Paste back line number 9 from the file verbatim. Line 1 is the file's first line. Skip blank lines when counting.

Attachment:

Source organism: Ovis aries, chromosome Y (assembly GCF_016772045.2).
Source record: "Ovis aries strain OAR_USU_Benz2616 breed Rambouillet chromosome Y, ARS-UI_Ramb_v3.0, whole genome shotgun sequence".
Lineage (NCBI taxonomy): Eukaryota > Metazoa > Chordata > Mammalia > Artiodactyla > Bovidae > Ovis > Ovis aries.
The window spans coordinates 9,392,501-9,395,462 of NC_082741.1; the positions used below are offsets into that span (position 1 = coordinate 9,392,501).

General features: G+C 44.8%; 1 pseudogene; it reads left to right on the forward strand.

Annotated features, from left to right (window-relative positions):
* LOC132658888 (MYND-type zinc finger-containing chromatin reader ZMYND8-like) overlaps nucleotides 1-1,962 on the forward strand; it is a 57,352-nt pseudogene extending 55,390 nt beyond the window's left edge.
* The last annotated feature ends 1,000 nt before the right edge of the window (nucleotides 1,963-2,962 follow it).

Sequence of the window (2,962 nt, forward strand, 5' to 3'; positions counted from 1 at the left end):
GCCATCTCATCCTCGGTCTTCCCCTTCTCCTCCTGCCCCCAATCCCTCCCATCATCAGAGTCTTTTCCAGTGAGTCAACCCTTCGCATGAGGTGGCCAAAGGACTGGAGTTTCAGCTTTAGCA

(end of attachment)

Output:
Sequence of the window (2,962 nt, forward strand, 5' to 3'; positions counted from 1 at the left end):